May Day: pagan rites and employment rights

Blog posts

1 May 2015

Andrea Broughton

Andrea Broughton

In the UK the 1st of May, May Day, is associated in most people's minds with dancing, flowers and bonnets. However for many across the world it is more widely recognised as International Workers' day, a day to celebrate the labour movement and the development of work and employment rights.

So it seems timely to leave the Morris Dancing aside for a moment and take a brief look at trends in employment rights in the UK and more widely in Europe.

The recession of the past few years has hit the European economy badly and has made a severe dent on employment levels and in particular accentuated the development of a two-tier labour market, with high pay and secure employment for some and low pay and insecurity for others. Young people in particular are having significant difficulties in entering the labour market and the jobs that they can access often do not come with many employment rights: young people tend to be over-represented in jobs that are temporary, insecure and sometimes unpaid or paid at a very low rate. As a result, young people often do not have access to the levels of employment protection enjoyed by their older counterparts.

In recent months, there has been much discussion of zero hours contracts in the UK, a growing feature of both the youth and adult labour markets. Often found in retailing, catering, tourism and other sectors where consumer demand fluctuates, such contracts do not guarantee minimum hours of work; the worker can be called on at short notice to work and may be obliged to accept the hours offered and also agree not to work for anyone else (so-called ‘exclusivity’). Individuals are often hired as workers rather than employees and therefore do not enjoy a range of employment rights such as sick pay. While zero hours contracts are seen as delivering vital flexibility to employers – and also to employees in some measure – there are concerns that workers have almost no rights in terms of guaranteed hours and pay, and therefore lack stability and security. According to the Office for National Statistics, only around two per cent of the workforce are employed on zero hours contracts for their main job but the numbers are growing. The Fourth Work-Life Balance Employer Survey, published by BIS in December 2014 and jointly researched by IES, found that just under a fifth of establishments (17 per cent) in the UK had at least one employee who works on a zero hours contract. It’s a live political issue. In their election manifestos, nearly all the parties are committed to banning ‘exclusivity’ while the Labour Party has said that it would give workers on zero hours contracts the right to a standard contract of employment once they have worked regular hours for 12 weeks.

The turbulent economic situation of recent years has also resulted in a significant level of organisational restructuring which can also affect employees’ rights. The European Commission is keen that restructuring is carried out in a socially responsible way, which includes information and consultation of the workforce, retraining and redeployment of workers, and offering support to workers in the search for a new job. On 10 April 2015, it launched a consultation with the EU-level social partners on strengthening the coherence and effectiveness of the existing EU legislation on worker information and consultation at national level. The focus is on three specific Directives: on collective redundancies, transfers of undertakings and a general framework for information and consultation of workers. This follows a recent ‘fitness test’ exercise of these three Directives, in order to determine whether they were relevant, effective, coherent and efficient. The findings of this exercise were broadly positive, but a number of gaps and shortcomings in the legislation were identified and the Commission is now consulting on the way forward. In the UK, this could ultimately lead to changes in workers’ rights to information and consultation in situations such as collective redundancies, transfers of undertakings and other restructuring events likely to have an impact on workers.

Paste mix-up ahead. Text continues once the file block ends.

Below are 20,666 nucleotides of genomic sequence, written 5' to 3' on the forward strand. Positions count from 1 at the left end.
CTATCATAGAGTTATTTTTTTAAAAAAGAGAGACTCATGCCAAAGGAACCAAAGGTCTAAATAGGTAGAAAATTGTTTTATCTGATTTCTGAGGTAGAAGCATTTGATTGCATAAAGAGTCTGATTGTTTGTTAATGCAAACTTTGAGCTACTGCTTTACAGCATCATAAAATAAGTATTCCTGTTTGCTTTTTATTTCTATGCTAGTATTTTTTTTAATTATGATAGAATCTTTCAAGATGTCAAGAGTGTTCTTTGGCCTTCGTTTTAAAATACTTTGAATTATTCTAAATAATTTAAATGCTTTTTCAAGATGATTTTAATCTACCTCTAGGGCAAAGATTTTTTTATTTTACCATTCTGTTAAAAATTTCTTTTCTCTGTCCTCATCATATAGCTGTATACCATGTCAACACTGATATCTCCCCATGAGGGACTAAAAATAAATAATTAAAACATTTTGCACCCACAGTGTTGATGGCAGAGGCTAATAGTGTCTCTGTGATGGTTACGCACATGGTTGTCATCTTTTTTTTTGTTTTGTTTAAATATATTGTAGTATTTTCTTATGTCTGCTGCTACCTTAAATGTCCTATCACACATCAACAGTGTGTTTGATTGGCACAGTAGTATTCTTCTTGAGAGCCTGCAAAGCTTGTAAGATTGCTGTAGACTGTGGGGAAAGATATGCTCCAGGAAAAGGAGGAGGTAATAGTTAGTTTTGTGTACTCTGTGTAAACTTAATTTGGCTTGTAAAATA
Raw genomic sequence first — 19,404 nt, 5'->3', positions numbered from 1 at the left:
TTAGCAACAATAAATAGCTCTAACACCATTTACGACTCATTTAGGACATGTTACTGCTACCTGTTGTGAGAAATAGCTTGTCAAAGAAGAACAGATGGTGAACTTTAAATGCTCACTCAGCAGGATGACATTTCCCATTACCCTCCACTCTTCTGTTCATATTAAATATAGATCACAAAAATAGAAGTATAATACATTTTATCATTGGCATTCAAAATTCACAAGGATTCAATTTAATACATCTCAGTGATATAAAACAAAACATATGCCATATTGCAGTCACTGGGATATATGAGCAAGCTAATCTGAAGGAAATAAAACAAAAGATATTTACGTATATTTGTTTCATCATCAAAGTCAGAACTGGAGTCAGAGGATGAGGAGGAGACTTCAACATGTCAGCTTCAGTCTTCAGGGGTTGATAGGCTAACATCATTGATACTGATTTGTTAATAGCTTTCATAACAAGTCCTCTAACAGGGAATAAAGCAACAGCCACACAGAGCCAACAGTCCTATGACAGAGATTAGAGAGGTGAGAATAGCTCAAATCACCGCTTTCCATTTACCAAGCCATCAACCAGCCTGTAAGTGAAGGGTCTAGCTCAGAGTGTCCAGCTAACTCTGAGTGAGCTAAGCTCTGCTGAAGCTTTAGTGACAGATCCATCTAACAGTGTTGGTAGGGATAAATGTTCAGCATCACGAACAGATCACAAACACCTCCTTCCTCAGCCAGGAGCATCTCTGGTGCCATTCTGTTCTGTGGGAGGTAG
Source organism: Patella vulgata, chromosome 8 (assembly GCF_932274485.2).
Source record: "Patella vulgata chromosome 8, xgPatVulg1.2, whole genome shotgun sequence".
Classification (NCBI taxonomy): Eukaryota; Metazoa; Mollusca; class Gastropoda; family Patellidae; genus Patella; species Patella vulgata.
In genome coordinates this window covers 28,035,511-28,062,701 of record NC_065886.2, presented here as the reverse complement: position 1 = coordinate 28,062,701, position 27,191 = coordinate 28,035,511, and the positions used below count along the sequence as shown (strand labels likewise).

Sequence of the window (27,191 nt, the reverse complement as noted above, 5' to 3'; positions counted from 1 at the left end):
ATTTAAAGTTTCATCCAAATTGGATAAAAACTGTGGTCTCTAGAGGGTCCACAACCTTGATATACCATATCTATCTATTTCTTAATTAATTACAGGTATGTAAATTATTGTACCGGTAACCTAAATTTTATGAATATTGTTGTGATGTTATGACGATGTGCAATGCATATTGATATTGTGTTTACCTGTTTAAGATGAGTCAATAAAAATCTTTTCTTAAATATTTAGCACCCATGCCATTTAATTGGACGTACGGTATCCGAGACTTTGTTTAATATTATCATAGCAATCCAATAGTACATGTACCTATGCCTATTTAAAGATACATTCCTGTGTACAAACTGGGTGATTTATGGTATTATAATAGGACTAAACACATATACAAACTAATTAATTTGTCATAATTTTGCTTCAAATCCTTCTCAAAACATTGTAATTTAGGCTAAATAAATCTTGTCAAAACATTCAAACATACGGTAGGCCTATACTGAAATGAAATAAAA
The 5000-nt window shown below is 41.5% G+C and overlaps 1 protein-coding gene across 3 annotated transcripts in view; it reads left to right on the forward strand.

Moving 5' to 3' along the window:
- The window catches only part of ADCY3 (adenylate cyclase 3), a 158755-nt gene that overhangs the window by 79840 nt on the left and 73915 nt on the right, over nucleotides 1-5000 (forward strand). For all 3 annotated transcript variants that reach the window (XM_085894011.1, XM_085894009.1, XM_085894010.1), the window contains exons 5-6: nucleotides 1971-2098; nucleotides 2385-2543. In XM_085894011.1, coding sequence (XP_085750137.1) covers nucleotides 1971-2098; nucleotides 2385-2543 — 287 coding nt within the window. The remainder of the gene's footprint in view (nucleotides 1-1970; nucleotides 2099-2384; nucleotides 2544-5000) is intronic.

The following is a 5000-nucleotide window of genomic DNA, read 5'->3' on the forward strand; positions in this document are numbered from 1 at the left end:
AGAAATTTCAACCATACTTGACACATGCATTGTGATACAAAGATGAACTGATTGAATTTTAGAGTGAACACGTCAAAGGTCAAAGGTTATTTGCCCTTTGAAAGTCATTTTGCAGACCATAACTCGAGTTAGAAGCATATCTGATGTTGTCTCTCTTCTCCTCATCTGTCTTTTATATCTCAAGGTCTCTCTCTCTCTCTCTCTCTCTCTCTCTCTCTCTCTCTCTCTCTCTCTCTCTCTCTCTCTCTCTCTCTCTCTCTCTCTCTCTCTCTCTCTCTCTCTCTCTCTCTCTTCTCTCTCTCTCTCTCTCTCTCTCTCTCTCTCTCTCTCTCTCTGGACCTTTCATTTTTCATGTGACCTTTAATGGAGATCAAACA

Employment rights are also potentially under threat in situations where workers move to another EU Member State to work. The EU Posted Workers Directive aims to ensure that workers posted from one EU Member State to another enjoy a minimum level of employment rights that are applicable to workers in the host country. However, this is a contentious area and in the UK there have been instances of workers from other countries being sent to the UK and working under sub-standard employment conditions. Sectors where workers move around as a matter of course, such as the international road haulage sector, present problems in terms of maintaining employment conditions of workers moving from Member States with lower rates of pay and terms and conditions to those with higher levels of pay and conditions. Complex subcontracting chains have sprung up in this sector, aimed at circumventing legislative requirements.

So although employment rights have become firmly established since the first International Workers’ Day some 130 years ago, it is still an active area of employment policy interest and likely to remain so in the UK after the election.

Meanwhile, whatever its heritage May Day gives us a chance for some fun, now where is my bonnet?